I speak to clients every day who want people to love their brand. But we live in a world where people are opting out of brand messages and advertising with ad blockers. That makes it hard to whip up an effective bit of brand love! In this new environment, marketers can’t assume their messages will reach people in the way they have in the past. Opt-in is in. Brands and mass media don’t control culture — these channels are increasingly controlled by people. Like it or not, marketers and community builders operate in an environment where people trust social institutions, organisations and advertising less every year. For the brave brand with an inspired mission, building a brand that your community champions for you can have a multiplier effect on impact.
What’s the role of brand in community building?
A community-centric brand actually takes inspiration from, and creates symbols of belonging that reflect the community that they exist to serve. This shift from a customer-centric approach to a community-centric approach actually puts your brand in people’s hands to spread the belief that binds them together.
What is a symbol of belonging? Anything that identifies a community member as a member of a group. As humans, we already use these symbols to express ourselves. At its most extreme: think Harley Davidson biker tattoos. That’s some serious brand commitment!
Why consider building a brand that reflects your community? Once we break branding out of its traditional box (i.e., brand as a tightly controlled entity), you can do far more, for less money, and with more impact than the traditional approach to branding, which doesn’t leave a lot of room to reflect the delicious dynamism of a community.
So how do we harness that dynamism? Let’s take a look at brands who are doing it well.
Who’s doing it well?
Rapha is a luxury cycling brand whose stated mission is to “make cycling the most popular sport in the world.” Their brand celebrates the “sufferfest” that is cycling. With a motto of “Ex Duris Gloria,” literally Latin for “glory through suffering”, the brand has built a global cycling community through a branded app where members can join and find rides with other cyclists. Along with regular rides, the company issues challenges every year, like the Festive 500: a call for cyclists around the world to cover 500 kilometers between Christmas Eve and New Year’s eve. Cyclists who complete the challenge and verify it through Strava are awarded branded roundels. What Rapha has created, in effect, is an army of advocates< advertising its gear for them — without the cost of traditional advertising.
The West Coast Council is a regional council in far west Tasmania who needed to drive tourism and investment with limited marketing spend (full disclosure, this was one of my clients). In reality, the distance from the rest of the world and the tough attitude required to get there were what made it attractive to a very particular type of person, both local and visitor alike. In order to create a brand that would embrace locals and attract the right kind of visitor, the team spoke to the community in town-hall meetings and a Facebook group where local stories, favourite spots, and sayings were identified to tell a cohesive story about the West Coast. The brand identity system was designed to tell these stories and emblazoned on badges for hiking backpacks, enamel mugs, and hooded sweatshirts (it’s Australia, but it gets cold in Tassie!).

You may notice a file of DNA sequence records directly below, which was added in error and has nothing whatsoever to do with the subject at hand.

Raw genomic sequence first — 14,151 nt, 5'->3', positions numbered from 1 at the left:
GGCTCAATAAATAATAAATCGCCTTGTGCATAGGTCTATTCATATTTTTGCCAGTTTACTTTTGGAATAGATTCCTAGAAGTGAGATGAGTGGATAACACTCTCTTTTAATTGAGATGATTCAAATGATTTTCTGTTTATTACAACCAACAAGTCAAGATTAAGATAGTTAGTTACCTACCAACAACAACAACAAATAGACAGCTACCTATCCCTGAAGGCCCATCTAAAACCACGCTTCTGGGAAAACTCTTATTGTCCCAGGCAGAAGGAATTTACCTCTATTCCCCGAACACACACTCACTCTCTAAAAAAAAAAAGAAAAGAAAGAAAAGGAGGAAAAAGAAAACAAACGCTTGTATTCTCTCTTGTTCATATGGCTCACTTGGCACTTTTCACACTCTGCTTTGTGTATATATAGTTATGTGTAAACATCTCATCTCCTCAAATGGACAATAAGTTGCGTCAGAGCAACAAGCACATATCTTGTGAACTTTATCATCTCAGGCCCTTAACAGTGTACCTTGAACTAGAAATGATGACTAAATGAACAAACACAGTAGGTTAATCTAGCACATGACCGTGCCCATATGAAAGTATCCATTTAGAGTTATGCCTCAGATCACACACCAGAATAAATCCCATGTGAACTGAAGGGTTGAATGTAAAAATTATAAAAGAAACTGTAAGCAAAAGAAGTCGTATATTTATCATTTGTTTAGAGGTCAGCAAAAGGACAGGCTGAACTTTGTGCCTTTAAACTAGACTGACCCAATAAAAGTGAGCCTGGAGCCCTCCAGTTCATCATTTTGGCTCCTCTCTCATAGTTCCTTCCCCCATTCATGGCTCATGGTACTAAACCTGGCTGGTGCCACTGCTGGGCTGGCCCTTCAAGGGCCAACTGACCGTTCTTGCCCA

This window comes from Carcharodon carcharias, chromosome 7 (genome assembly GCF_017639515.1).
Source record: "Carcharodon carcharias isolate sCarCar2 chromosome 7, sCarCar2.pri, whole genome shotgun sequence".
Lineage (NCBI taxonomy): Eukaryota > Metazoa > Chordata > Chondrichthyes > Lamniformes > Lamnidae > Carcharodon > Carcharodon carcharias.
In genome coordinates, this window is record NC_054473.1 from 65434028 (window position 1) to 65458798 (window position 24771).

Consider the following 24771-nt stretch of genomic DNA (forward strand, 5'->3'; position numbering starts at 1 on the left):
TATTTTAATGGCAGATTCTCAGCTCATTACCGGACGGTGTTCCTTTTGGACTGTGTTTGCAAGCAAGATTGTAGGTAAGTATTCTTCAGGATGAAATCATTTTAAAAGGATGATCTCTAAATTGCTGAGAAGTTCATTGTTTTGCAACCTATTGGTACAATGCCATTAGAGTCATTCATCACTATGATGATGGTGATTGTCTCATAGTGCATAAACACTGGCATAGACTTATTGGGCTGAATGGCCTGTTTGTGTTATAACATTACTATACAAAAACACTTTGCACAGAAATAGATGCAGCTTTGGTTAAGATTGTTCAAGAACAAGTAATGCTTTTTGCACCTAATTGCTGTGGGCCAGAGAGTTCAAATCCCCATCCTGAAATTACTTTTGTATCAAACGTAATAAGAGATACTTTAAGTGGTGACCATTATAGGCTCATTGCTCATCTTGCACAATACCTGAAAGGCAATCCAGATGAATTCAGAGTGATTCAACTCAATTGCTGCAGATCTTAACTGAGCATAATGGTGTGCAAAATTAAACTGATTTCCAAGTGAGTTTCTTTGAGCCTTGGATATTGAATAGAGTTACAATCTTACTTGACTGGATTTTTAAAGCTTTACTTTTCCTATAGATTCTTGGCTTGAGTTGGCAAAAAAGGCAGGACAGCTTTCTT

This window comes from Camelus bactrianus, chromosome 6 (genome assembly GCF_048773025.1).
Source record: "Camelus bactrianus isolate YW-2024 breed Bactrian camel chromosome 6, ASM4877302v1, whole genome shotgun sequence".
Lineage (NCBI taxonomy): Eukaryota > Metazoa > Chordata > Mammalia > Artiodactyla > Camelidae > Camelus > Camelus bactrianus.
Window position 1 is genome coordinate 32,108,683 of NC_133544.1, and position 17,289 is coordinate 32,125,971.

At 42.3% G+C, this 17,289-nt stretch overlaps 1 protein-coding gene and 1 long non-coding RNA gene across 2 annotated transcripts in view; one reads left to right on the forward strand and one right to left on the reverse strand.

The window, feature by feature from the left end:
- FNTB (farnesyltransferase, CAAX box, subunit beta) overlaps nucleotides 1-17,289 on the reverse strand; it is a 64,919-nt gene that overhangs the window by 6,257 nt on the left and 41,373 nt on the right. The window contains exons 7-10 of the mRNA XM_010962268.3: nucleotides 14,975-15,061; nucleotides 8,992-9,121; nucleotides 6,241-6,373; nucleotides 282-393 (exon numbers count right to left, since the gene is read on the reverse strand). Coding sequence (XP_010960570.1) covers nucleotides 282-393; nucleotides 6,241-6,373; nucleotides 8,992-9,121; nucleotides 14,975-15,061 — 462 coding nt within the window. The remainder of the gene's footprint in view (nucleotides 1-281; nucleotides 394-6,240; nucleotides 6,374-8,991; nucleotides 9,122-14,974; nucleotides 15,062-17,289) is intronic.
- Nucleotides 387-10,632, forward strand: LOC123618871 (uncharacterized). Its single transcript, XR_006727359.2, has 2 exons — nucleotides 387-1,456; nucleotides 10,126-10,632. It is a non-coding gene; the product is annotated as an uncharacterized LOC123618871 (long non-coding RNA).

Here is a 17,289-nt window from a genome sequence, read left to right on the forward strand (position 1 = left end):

One of my favourite pieces of work from the last few years is this rad coworking space for women (coincidentally, done by an all-lady design team by the legends over at Pentagram). The Wing isn’t just a coworking space with nifty branding. They’ve made being part of the community at The Wing something to be proud of: they embody a point of view about the world, and broadcast that through their communications (No Man’s Land, a podcast), how they speak, and what they provide to their members to signify their membership. My favourites: The Wing matches (along with The Wing’s manifesto), “light like a girl” lighter, and The Wing Rose Pin.
Creating badges people will wear with pride
How do you create badges of belonging? The trick of it is to understand in startling specificity exactly what your community believes, how they behave, and how they recognise other community members in the wild.
- Ask: What does your community believe? Getting clear on this shines a light on what to do next. For example, Lululemon makes reusable bags with a customer facing community manifesto printed on them. Rapha’s motto is “ex duris gloria.” Pro-tip — Ask: what do we want to transform by coming together as a community?
Look around: What behaviours already exist in your community? Where does this community gather? Where will these badges be seen? Rapha, for example, created beautifully designed stickers that cyclists can affix to their bikes. Parkrun, a collection of free, weekly 5K runs held globally by community organisers, award tee shirts to runners who unlock achievements by completing 10, 50, 100, or 250 runs.
- Ask: What, specifically, are the stories that emerge naturally that signify “belonging” in a community? Set up a focus group and probe for the ways that community members talk about their experiences. What do they love talking about? Patagonia, for example, found that consumers were re-selling their gear on eBay and other platforms — a testament to the durability of their product, and a direct link to their mission (We’re in business to save our home planet).
In short: for the brand with a clearly defined mission, building branding systems that celebrate the belief your community stands for can act as a multiplier effect for your marketing efforts.